Tuscany is continuously vying with Piedmont and the Veneto for the title of Italy’s most important wine region. Rightly so, for it produces a colossal amount of premium wine from a multitude of different sub zones and appellations. There are few wine lovers that have not experienced, at one time or another, the region’s holy trinity of Chianti Classico, Brunello di Montalcino and Vino Noble from the hilltop town of Montepulciano.
These iconic red wines represent three distinctive expressions of the thick skinned Sangiovese grape, a versatile variety that has adapted to Tuscany’s endlessly diverse terroir with impressive results. Chianti Classico, marked by the sign of the Gallo Nero (black rooster) and not to be confused with the more varied Chianti appellation, offers the best starting point for understand Tuscany. The gentle undulating hills between Florence and Siena produce austere, but ethereal red wines that display seductive notes of violet and black cherry. With age they can take on tertiary notes of mushroom and moss; with high acidity and a form tannic backbone. Chianti Classico is the quintessential accompaniment to a host of traditional hearty Italian dishes.
Much further south, in the old town of Montalcino, an even more rustic interpretation of Sangiovese has seen its reputation develop from a cult wine to one carrying serious international prestige. Production has expanded rapidly to meet a seemingly endless thirst (American driven) and as such a dynamic scene of boutique wineries and estates have sprung up. While Brunello commands high prices, fuelled in part by a lengthy stay in wood, a more approachable Rosso di Montalcino provides a credible introduction to area.
Although there is a rejuvenated interest in the production of white wine through the Ansonica and Vernaccia di San Gimignano varieties, it is Sangiovese and its many clones dominate viticulture here. In Montepulciano, another medieval town with a renaissance twist, Sangiovese is known as Prugnolo Gentile and gives gritty red wines with plenty of tannin and red berry fruit. Producer decisions in the cellar often influence the final style of wine, but while generally not as complex, or indeed age worthy as Brunello, it does offer a similar level of rusticity and Tuscan charm.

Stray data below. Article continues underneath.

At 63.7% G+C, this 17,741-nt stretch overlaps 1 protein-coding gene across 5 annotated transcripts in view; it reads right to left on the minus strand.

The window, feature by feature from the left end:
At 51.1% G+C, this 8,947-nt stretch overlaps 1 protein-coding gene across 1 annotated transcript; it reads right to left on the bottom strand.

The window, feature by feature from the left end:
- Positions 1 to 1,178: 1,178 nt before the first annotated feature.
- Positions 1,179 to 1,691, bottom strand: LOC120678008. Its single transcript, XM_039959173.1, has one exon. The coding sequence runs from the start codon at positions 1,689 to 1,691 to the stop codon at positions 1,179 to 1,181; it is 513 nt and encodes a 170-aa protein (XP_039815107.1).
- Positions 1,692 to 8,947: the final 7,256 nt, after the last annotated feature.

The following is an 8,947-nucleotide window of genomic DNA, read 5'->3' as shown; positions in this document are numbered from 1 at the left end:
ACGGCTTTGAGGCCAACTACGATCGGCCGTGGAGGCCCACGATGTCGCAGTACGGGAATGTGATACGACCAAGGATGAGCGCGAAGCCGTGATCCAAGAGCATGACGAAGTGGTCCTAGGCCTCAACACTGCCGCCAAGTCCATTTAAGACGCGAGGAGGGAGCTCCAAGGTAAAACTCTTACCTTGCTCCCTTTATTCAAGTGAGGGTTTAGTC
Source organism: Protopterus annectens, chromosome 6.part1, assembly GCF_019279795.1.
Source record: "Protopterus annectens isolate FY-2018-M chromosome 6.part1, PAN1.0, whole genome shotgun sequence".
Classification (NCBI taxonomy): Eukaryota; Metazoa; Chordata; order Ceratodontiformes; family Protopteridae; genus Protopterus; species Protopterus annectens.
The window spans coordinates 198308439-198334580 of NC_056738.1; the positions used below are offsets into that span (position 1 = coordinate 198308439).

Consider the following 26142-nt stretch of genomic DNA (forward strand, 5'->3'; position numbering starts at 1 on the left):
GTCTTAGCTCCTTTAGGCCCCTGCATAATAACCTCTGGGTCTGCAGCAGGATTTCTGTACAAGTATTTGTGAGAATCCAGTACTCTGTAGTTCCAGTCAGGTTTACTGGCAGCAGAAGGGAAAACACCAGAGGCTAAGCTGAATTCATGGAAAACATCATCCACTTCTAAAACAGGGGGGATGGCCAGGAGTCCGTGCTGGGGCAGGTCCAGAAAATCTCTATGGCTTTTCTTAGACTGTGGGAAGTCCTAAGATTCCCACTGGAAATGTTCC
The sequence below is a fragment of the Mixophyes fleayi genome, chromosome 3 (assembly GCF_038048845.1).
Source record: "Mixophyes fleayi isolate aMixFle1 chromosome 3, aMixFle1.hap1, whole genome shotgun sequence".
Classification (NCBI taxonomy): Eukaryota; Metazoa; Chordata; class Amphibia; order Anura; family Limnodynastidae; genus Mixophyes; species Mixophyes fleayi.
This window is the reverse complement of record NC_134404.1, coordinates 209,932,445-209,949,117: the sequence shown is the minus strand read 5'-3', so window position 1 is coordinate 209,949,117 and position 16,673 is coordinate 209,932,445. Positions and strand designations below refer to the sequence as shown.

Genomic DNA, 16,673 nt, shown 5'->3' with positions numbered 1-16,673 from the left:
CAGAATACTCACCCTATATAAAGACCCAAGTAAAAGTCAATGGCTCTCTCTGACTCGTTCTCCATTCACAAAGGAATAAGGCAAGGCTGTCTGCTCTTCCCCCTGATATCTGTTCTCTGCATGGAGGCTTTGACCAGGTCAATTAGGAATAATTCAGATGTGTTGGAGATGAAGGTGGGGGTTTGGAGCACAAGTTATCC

Although founded in 1990, the DOC of Colli dell’Etruria Centrale is rarely used. It was introduced in order to support ‘alternative’ wines produced in the Chianti and Chianti Classico areas. Whites in particular fit the bill, the majority of which are produced with Trebbiano Toscano.
Colline Lucchesi is produced around the medieval town of Luca in the North West of Tuscany. Sangiovese and Merlot reign here as despite the appellation’s proximity to the coast, varieties such as Vermentino don’t seem to develop the same aromatic profile as it does in the Maremma, Liguria and Sardinia.
The Maremma area was upgraded from IGT to DOC in 2011 in recognition of the area’s inherent typicity. The area is primarily known for its reds from Sangiovese, Cabernet Sauvignon and Merlot, although there are a number of white wines produced from Trebbiano Toscano and Vermentino.
Rosso di Montalcino is the baby bother wine of the world famous Brunello di Montalcino. Produced from Sangiovese around the town of Montalcino in Tuscany, and often blended with some Merlot, the wines tends to be soft, approachable and ready to drink a year or two from the vintage.
Rosso di Montepulciano is the Tuscan town of Montepulciano’s entry level wine, which compliments the more prestigious Vino Nobile di Montepulciano DOCG. Wines are frequently made from young vines, released with less maturation and sometimes feature high percentages of international varieties such as Merlot and Cabernet Sauvignon. Sangiovese makes up the majority of the blend.